A Better Pencil by Dennis Baron puts forth the argument that so many in the field of Composition have over-reacted to the role of technology and writing, and that in fact writing has always been technology. Using the metaphor (and analogy) of the pencil, Baron demonstrates that most of the resistance to how computers and other "new media" devices are affecting composition is no different than the age-old arguments against all new forms of communication mediums. While this is a good argument and a useful swing of the pendulum from reactionary Luddites, Baron fails to offer a serious treatment of many of the most substantial critiques of new media as revolutionary rather than evolutionary and all the problems that results in.

While offering a narrative history of resistance to the tools of communication from the clay tablet to the typewriter, Baron does not seem to treat the sweeping rhetorical changes specific to new media technology and how that can (should?) impact composition. The first of two fundamental differences in composition is the audience(s) that new media authors should (must?) consider as a result of the delivery method. No longer does a composition target an individual reader, but instead social networks, blogs, wikis, and tweets all can be read by millions. The rhetorical choices one makes as a result of this larger and mostly unkown audience are significant, and yet Baron still wants to say that the computer is only another in a long line of tools that we use to compose with.

The second rhetorical revolutionary change is the time from composition to publishing. From our daily news sources to our professional and personal compositions, little time is spent analyzing what was said and the accuracy of what was said before the "send" key is pressed. True, it does not HAVE to be this way, but in a society where the speed of communicatiom is highly praised (can you do it in 140 characters or less?) that is the result.

I appreciated the narrative style and the lesson in the history of writing tools. But to suggest that new media and technology is just another pencil is to ignore the rhetorical challenges of a generation.
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1 of 1 people found the following review helpful
on October 25, 2009
Format: HardcoverVerified Purchase
An entertaining history of techno-pessimism and the endless battles between techno-optimists and skeptics about the impact of new technologies on life, learning, culture, and economies. Baron rightly points out how those who have a "common tendency to romanticize the good old ways" of doing things often fail to appreciate how new technology can benefit society -- including themselves. He walks us through a litany of historical examples--the printing press, the telegraph, telephones, typewriters, pocket calculators, personal computers, word processors, webpages, blogs, social-networking sites, and more--and identifies the usual pattern: we greet each new technology with deep distrust and dire warnings, but in time we adapt to the new realities. Indeed, as a species, we have an unparalleled ability to learn new ways of doing things. We don't always like technological change, and often we deeply resent or fear it, but in the end, we learn to live with it and eventually to embrace it.

He shows how this cycle is once again playing out today as a new generation of skeptics deride the Internet and digital technologies. These overly pessimistic critics (think: Neil Postman, Andrew Keen, Lee Siegel, Mark Helprin) turn a blind eye to both the wonders of the digital age and humanity's ability to adapt. As Baron persuasively argues, "English survives, conversation thrives online as well as off, and on balance, digital communications seems to be enhancing human interaction, not detracting from it." In fact, we live in a world of unprecedented media abundance that previous generations would have found unimaginable.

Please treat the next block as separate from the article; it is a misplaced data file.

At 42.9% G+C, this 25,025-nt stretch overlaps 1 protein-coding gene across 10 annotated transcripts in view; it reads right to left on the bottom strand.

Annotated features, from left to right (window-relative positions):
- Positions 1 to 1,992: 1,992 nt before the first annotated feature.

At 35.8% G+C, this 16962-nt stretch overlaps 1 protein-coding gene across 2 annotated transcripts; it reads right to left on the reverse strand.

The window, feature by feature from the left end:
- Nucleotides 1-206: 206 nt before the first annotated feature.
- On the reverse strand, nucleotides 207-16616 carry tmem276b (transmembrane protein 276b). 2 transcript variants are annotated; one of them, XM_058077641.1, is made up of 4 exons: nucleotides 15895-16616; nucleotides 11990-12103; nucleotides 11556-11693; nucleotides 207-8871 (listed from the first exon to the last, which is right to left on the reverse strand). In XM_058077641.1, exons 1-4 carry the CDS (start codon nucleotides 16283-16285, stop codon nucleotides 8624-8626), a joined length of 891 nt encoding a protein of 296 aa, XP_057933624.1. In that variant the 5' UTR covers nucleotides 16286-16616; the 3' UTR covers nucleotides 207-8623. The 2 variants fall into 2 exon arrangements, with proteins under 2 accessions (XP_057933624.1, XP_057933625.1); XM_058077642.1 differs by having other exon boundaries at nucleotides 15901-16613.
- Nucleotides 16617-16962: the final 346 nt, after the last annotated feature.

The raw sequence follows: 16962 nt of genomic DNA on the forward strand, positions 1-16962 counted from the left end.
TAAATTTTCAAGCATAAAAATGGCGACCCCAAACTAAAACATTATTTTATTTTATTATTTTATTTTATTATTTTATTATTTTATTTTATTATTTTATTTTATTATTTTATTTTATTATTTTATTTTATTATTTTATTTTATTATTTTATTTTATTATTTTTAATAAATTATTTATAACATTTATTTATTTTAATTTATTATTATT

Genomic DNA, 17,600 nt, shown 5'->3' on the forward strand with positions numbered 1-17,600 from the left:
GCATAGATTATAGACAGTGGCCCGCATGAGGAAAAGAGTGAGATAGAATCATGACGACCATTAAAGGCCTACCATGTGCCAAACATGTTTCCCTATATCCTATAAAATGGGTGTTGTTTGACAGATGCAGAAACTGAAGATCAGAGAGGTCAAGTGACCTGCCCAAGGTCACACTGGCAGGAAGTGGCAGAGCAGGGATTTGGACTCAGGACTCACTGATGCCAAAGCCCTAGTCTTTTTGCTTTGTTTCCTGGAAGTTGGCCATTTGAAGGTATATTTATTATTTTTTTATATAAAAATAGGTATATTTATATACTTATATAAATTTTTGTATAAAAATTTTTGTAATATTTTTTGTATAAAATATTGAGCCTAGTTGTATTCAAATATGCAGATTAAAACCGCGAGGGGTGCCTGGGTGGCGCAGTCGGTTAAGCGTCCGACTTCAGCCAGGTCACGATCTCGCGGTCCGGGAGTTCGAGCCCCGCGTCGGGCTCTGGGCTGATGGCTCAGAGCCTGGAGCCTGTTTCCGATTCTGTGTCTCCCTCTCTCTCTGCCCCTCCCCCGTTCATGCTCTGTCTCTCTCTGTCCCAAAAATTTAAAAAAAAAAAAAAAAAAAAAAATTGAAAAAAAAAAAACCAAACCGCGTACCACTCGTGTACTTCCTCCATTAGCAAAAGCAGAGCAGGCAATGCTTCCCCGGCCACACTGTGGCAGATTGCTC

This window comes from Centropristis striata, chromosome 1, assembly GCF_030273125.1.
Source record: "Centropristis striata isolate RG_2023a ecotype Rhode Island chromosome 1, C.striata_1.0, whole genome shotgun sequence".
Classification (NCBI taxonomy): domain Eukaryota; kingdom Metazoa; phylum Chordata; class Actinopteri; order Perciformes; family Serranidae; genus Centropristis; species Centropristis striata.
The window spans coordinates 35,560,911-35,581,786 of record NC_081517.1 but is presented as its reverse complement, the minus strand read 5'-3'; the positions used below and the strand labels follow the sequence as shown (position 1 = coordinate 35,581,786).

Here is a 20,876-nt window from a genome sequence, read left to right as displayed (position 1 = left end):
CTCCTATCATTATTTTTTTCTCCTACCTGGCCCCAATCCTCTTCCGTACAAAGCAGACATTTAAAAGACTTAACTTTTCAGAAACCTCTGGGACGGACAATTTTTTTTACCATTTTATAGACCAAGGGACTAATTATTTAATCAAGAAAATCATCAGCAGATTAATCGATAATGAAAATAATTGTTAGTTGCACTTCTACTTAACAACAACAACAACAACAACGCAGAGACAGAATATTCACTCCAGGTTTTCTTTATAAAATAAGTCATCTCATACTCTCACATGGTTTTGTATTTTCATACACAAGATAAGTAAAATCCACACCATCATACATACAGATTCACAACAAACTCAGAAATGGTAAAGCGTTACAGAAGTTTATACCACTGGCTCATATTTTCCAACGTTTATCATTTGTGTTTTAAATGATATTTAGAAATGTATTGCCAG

Baron's retelling of the history of techno-skepticism leaves one with the nagging feeling that these debates will never cease. Each generation will witness a technological watershed that brings out a fresh crop of both pollyannas and pessimists. But he shows why would should have hope that the optimists typically have it right and that society benefits from technological change. [see my complete review of his book on the Technology Liberation Front blog.]
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on May 12, 2012
Format: HardcoverVerified Purchase
People always complain about the new technology and media. They think that this is all something new. This book puts that to rest.
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1 of 2 people found the following review helpful
on November 1, 2009
Format: HardcoverVerified Purchase
I enjoyed Baron's look at the history of the writer and the reader. I found his research to be quite compelling; I always enjoy pieces that take our current predicaments and contrast them with historical precedents to find similarities. I try to do the same with my own pieces Why New Systems Fail: Theory and Practice Collide, but I digress.

There were a few claims that I found to be a bit overstated or simplified, particularly about blogging and the adoption of the Internet.

Great reading.
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1 of 2 people found the following review helpful
on September 28, 2010
Format: HardcoverVerified Purchase
I read this book as a required reading for a college course. I was surprised at the high level of information the book contained. The book was easy to follow and allowed me to actually enjoy reading the assigned material for the course. I highly recommend this book whether its required or not.
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1 of 30 people found the following review helpful
on October 8, 2009
Format: Hardcover
I have not read this....and will not until it is available for my Kindle...I find it paradoxical a book with this focus is not being published for the Kindle. Sort of defeats the message.